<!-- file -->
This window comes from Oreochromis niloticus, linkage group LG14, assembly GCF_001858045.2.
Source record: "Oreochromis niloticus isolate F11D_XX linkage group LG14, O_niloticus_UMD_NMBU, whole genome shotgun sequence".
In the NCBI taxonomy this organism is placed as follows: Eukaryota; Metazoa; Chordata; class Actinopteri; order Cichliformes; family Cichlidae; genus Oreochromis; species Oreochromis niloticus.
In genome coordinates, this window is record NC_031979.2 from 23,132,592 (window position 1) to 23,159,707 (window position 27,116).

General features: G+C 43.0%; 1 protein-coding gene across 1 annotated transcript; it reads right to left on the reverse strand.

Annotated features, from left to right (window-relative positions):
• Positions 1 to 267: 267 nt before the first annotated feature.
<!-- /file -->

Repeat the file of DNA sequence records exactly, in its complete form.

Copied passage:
This window comes from Oreochromis niloticus, linkage group LG14, assembly GCF_001858045.2.
Source record: "Oreochromis niloticus isolate F11D_XX linkage group LG14, O_niloticus_UMD_NMBU, whole genome shotgun sequence".
In the NCBI taxonomy this organism is placed as follows: Eukaryota; Metazoa; Chordata; class Actinopteri; order Cichliformes; family Cichlidae; genus Oreochromis; species Oreochromis niloticus.
In genome coordinates, this window is record NC_031979.2 from 23,132,592 (window position 1) to 23,159,707 (window position 27,116).

General features: G+C 43.0%; 1 protein-coding gene across 1 annotated transcript; it reads right to left on the reverse strand.

Annotated features, from left to right (window-relative positions):
• Positions 1 to 267: 267 nt before the first annotated feature.